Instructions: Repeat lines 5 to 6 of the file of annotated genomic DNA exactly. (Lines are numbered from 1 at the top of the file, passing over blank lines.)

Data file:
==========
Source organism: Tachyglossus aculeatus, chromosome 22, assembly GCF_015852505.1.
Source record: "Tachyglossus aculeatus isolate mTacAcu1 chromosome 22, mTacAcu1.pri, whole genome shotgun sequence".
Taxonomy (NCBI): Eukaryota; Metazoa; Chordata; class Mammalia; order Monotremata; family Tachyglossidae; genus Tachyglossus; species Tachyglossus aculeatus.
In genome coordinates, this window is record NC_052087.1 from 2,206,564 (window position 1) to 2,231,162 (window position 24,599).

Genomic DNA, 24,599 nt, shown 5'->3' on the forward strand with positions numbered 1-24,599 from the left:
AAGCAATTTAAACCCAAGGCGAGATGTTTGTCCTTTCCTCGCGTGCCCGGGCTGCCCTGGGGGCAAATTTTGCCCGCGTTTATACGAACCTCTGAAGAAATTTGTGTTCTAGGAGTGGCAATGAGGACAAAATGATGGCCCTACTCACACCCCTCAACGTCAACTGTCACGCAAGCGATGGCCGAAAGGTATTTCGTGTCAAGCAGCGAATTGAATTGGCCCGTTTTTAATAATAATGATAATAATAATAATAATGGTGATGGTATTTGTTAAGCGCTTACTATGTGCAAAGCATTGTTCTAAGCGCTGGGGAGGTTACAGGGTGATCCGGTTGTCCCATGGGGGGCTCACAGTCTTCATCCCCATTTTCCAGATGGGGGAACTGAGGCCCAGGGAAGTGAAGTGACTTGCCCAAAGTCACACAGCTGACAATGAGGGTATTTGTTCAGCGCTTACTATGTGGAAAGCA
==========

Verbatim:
Genomic DNA, 24,599 nt, shown 5'->3' on the forward strand with positions numbered 1-24,599 from the left:
AAGCAATTTAAACCCAAGGCGAGATGTTTGTCCTTTCCTCGCGTGCCCGGGCTGCCCTGGGGGCAAATTTTGCCCGCGTTTATACGAACCTCTGAAGAAATTTGTGTTCTAGGAGTGGCAATGAGGACAAAATGATGGCCCTACTCACACCCCTCAACGTCAACTGTCACGCAAGCGATGGCCGAAAGGTATTTCGTGTCAAGCAGCGAATTGAATTGGCCCGTTTTTAATAATAATGATAATAATAATAATAATGGTGATGGTATTTGTTAAGCGCTTACTATGTGCAAAGCATTGTTCTAAGCGCTGGGGAGGTTACAGGGTGATCCGGTTGTCCCATGGGGGGCTCACAGTCTTCATCCCCATTTTCCAGATGGGGGAACTGAGGCCCAGGGAAGTGAAGTGACTTGCCCAAAGTCACACAGCTGACAATGAGGGTATTTGTTCAGCGCTTACTATGTGGAAAGCA